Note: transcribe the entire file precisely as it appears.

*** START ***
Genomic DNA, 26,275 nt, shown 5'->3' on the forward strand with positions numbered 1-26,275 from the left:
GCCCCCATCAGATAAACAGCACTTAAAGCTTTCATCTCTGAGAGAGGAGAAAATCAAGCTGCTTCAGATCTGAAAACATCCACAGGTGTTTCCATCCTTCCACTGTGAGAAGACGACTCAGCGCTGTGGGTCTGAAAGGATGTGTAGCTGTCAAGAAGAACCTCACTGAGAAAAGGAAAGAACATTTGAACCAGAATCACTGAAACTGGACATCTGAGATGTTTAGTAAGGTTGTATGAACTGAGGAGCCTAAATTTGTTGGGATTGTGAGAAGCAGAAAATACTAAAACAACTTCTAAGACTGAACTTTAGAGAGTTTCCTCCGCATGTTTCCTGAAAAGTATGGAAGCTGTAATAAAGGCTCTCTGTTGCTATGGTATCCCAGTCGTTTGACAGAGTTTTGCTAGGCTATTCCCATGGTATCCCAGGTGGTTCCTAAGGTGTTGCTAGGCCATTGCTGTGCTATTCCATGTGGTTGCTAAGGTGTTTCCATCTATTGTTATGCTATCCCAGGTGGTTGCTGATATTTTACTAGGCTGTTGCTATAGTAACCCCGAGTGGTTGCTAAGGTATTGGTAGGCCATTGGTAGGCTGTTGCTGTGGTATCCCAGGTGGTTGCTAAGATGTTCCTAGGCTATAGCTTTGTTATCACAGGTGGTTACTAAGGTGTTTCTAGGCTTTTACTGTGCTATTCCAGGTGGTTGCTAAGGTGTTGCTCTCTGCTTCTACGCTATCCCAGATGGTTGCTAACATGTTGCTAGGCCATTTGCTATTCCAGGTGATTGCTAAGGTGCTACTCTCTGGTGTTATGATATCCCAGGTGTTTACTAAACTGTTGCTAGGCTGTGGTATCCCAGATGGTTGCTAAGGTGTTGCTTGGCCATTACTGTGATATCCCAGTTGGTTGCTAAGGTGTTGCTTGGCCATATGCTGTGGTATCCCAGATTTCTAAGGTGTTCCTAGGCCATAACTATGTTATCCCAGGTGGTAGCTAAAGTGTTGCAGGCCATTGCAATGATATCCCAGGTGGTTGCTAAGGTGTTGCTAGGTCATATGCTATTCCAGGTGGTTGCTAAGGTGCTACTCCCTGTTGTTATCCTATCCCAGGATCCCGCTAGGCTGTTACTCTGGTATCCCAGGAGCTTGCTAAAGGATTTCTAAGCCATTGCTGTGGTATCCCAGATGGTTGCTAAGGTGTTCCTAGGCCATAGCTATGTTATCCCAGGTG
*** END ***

Genomic DNA, 26,275 nt, shown 5'->3' on the forward strand with positions numbered 1-26,275 from the left:
GCCCCCATCAGATAAACAGCACTTAAAGCTTTCATCTCTGAGAGAGGAGAAAATCAAGCTGCTTCAGATCTGAAAACATCCACAGGTGTTTCCATCCTTCCACTGTGAGAAGACGACTCAGCGCTGTGGGTCTGAAAGGATGTGTAGCTGTCAAGAAGAACCTCACTGAGAAAAGGAAAGAACATTTGAACCAGAATCACTGAAACTGGACATCTGAGATGTTTAGTAAGGTTGTATGAACTGAGGAGCCTAAATTTGTTGGGATTGTGAGAAGCAGAAAATACTAAAACAACTTCTAAGACTGAACTTTAGAGAGTTTCCTCCGCATGTTTCCTGAAAAGTATGGAAGCTGTAATAAAGGCTCTCTGTTGCTATGGTATCCCAGTCGTTTGACAGAGTTTTGCTAGGCTATTCCCATGGTATCCCAGGTGGTTCCTAAGGTGTTGCTAGGCCATTGCTGTGCTATTCCATGTGGTTGCTAAGGTGTTTCCATCTATTGTTATGCTATCCCAGGTGGTTGCTGATATTTTACTAGGCTGTTGCTATAGTAACCCCGAGTGGTTGCTAAGGTATTGGTAGGCCATTGGTAGGCTGTTGCTGTGGTATCCCAGGTGGTTGCTAAGATGTTCCTAGGCTATAGCTTTGTTATCACAGGTGGTTACTAAGGTGTTTCTAGGCTTTTACTGTGCTATTCCAGGTGGTTGCTAAGGTGTTGCTCTCTGCTTCTACGCTATCCCAGATGGTTGCTAACATGTTGCTAGGCCATTTGCTATTCCAGGTGATTGCTAAGGTGCTACTCTCTGGTGTTATGATATCCCAGGTGTTTACTAAACTGTTGCTAGGCTGTGGTATCCCAGATGGTTGCTAAGGTGTTGCTTGGCCATTACTGTGATATCCCAGTTGGTTGCTAAGGTGTTGCTTGGCCATATGCTGTGGTATCCCAGATTTCTAAGGTGTTCCTAGGCCATAACTATGTTATCCCAGGTGGTAGCTAAAGTGTTGCAGGCCATTGCAATGATATCCCAGGTGGTTGCTAAGGTGTTGCTAGGTCATATGCTATTCCAGGTGGTTGCTAAGGTGCTACTCCCTGTTGTTATCCTATCCCAGGATCCCGCTAGGCTGTTACTCTGGTATCCCAGGAGCTTGCTAAAGGATTTCTAAGCCATTGCTGTGGTATCCCAGATGGTTGCTAAGGTGTTCCTAGGCCATAGCTATGTTATCCCAGGTG